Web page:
China and the Rules-based orderRBO
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An à la carte strategy

Nadège Rolland
Senior Fellow, National
Bureau of Asian Research

“The goal is not necessarily to fundamentally restructure the existing institutions, but for them to serve China’s interests.”

The Chinese Communist Party (CCP) leadership does not seek to uproot or overturn the existing international system in its entirety. What it intends to do instead is to weaken or subvert the current system’s most challenging elements, while at the same time carving out some space for its own dominion.

Assessing whether China would be likely to compromise on its objectives should start with a clear understanding of the roots of Beijing’s dissatisfaction with the existing international order. As Beijing sees it, the current order rests on three main pillars: first, the US military alliance system; second, international institutions including the United Nations; third, the norms, values, and rules that underpin the international system.

Beijing regards US military alliances not as a guarantee of stability in the Asia–Indo–Pacific region, but as a ‘C-shaped encirclement’ designed to strangle China’s strategic space, thereby threatening the country’s security. There is no possible compromise in this domain: as long as the American alliance system stands, and the US military presence in Asia is maintained, thus preventing China from becoming the preponderant regional power, Beijing will feel under threat.

Beijing considers that existing international institutions were initially built by the US-led West to serve Western interests and that they reflect ‘Western values’. China was willing to work within and adhere to their framework, up to a certain point, when its position was weak. Now that its power has grown, the Chinese leadership does not envisage a total overturn of the existing institutions, nor would it be satisfied by marginal reforms such as increased voting rights. Instead, it is following a four-pronged, à la carte strategy:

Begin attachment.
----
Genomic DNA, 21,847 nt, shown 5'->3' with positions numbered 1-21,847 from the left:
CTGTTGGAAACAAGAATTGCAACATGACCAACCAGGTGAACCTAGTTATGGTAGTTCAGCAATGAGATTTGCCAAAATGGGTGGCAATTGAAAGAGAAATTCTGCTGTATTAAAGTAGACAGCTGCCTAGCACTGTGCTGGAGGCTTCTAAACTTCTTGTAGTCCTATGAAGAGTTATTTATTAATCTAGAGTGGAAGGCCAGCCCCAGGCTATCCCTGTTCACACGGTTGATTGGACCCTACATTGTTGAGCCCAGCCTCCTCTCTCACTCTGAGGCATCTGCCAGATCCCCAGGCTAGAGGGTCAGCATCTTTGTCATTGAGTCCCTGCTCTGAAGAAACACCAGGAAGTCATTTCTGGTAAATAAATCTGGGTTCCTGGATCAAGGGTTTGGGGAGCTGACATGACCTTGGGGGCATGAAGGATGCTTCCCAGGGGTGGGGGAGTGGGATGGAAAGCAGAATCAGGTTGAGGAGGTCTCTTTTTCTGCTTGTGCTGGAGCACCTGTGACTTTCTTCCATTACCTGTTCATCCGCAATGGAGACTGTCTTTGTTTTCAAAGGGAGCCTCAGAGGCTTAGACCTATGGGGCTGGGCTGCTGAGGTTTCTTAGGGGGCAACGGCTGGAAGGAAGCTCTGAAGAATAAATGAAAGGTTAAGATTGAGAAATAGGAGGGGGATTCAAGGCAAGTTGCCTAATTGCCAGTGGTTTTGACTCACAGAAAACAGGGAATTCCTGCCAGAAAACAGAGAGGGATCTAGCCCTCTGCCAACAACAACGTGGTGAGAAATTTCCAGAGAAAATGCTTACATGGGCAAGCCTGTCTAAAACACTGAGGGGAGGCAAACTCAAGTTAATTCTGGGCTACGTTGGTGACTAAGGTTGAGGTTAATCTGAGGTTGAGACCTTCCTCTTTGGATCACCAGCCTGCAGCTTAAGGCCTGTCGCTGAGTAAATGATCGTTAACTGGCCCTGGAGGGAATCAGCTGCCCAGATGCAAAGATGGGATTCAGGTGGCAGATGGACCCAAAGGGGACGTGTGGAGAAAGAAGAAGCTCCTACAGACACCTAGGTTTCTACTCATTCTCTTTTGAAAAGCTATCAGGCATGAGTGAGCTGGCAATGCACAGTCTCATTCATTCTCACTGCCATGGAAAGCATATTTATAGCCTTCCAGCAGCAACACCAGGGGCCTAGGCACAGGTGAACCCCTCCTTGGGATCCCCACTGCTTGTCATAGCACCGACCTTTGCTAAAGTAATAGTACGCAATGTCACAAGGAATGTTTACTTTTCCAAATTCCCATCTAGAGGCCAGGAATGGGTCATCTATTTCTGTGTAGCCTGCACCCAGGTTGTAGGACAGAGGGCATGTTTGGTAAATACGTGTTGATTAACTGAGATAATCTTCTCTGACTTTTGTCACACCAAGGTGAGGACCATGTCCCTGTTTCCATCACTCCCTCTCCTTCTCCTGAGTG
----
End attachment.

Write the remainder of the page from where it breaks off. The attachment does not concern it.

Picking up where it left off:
1. Neutralise institutions that are harmful to its interests (such as the United Nations Human Rights Council) by gaining control over them.
  2. Exploit institutions that can be shaped to suit its interests (such as the World Health Organization) by subverting them.
  3. Ignore institutions that are harmful to its interests but cannot be neutralised or exploited (such as the arbitral tribunal constituted under the 1982 United Nations Convention on the Law of the Sea).
  4. Build parallel platforms and institutions (such as the 17+1 China–Central and Eastern Europe framework, or the South–South Human Rights Forum) where Beijing can exercise a greater control over agenda- and norm-setting.

In the long run, as China becomes the dominant power, the goal is not necessarily to fundamentally restructure the existing institutions, but for them to serve China’s interests and reflect its preferences.

Beijing regards the norms and values underpinning the international system as intrinsically antagonistic to the organising principles on which its own system is based. The promotion of liberal democracy, human rights, and so-called universal values is seen as a source of conflict, disruption, and regime change — all of which are unacceptable from the CCP’s standpoint. The Chinese leadership believes these values are an enduring threat to its legitimacy and potentially even to its survival. Regarding international law, although China has been largely compliant with its international legal obligations, it has only partially upheld its commitments in areas such as international trade, and has been outright confrontational in others, such as human rights, humanitarian intervention, and the law of the sea.

In sum, China seems more likely to compromise on elements of the existing international order that do not interfere with its interests or the legitimacy of its regime.

Nadège Rolland is Senior Fellow, Political and Security Affairs, at the National Bureau of Asian Research (NBR), based in Seattle and Washington DC, and a Nonresident Fellow at the Lowy Institute. Her research focuses mainly on China’s foreign and defence policy and the changes in global dynamics resulting from the rise of China.